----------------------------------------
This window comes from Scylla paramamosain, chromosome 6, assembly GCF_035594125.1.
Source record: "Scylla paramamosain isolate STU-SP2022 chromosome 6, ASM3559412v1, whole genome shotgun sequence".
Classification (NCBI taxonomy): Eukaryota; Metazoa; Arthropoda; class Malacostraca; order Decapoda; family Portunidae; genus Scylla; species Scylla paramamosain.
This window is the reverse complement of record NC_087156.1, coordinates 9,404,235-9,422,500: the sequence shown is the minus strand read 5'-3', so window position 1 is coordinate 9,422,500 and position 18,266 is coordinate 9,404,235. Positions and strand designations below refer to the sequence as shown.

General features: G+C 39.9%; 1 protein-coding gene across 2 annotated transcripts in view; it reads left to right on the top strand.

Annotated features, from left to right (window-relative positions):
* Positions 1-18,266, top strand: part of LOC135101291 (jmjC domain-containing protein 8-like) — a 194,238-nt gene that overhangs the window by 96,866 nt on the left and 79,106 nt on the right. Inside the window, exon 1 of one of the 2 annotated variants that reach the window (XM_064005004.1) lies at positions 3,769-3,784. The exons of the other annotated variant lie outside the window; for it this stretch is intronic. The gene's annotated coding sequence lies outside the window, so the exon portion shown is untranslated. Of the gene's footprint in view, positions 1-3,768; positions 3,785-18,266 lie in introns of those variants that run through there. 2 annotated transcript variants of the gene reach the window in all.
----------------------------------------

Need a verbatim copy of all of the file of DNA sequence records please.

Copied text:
This window comes from Scylla paramamosain, chromosome 6, assembly GCF_035594125.1.
Source record: "Scylla paramamosain isolate STU-SP2022 chromosome 6, ASM3559412v1, whole genome shotgun sequence".
Classification (NCBI taxonomy): Eukaryota; Metazoa; Arthropoda; class Malacostraca; order Decapoda; family Portunidae; genus Scylla; species Scylla paramamosain.
This window is the reverse complement of record NC_087156.1, coordinates 9,404,235-9,422,500: the sequence shown is the minus strand read 5'-3', so window position 1 is coordinate 9,422,500 and position 18,266 is coordinate 9,404,235. Positions and strand designations below refer to the sequence as shown.

General features: G+C 39.9%; 1 protein-coding gene across 2 annotated transcripts in view; it reads left to right on the top strand.

Annotated features, from left to right (window-relative positions):
* Positions 1-18,266, top strand: part of LOC135101291 (jmjC domain-containing protein 8-like) — a 194,238-nt gene that overhangs the window by 96,866 nt on the left and 79,106 nt on the right. Inside the window, exon 1 of one of the 2 annotated variants that reach the window (XM_064005004.1) lies at positions 3,769-3,784. The exons of the other annotated variant lie outside the window; for it this stretch is intronic. The gene's annotated coding sequence lies outside the window, so the exon portion shown is untranslated. Of the gene's footprint in view, positions 1-3,768; positions 3,785-18,266 lie in introns of those variants that run through there. 2 annotated transcript variants of the gene reach the window in all.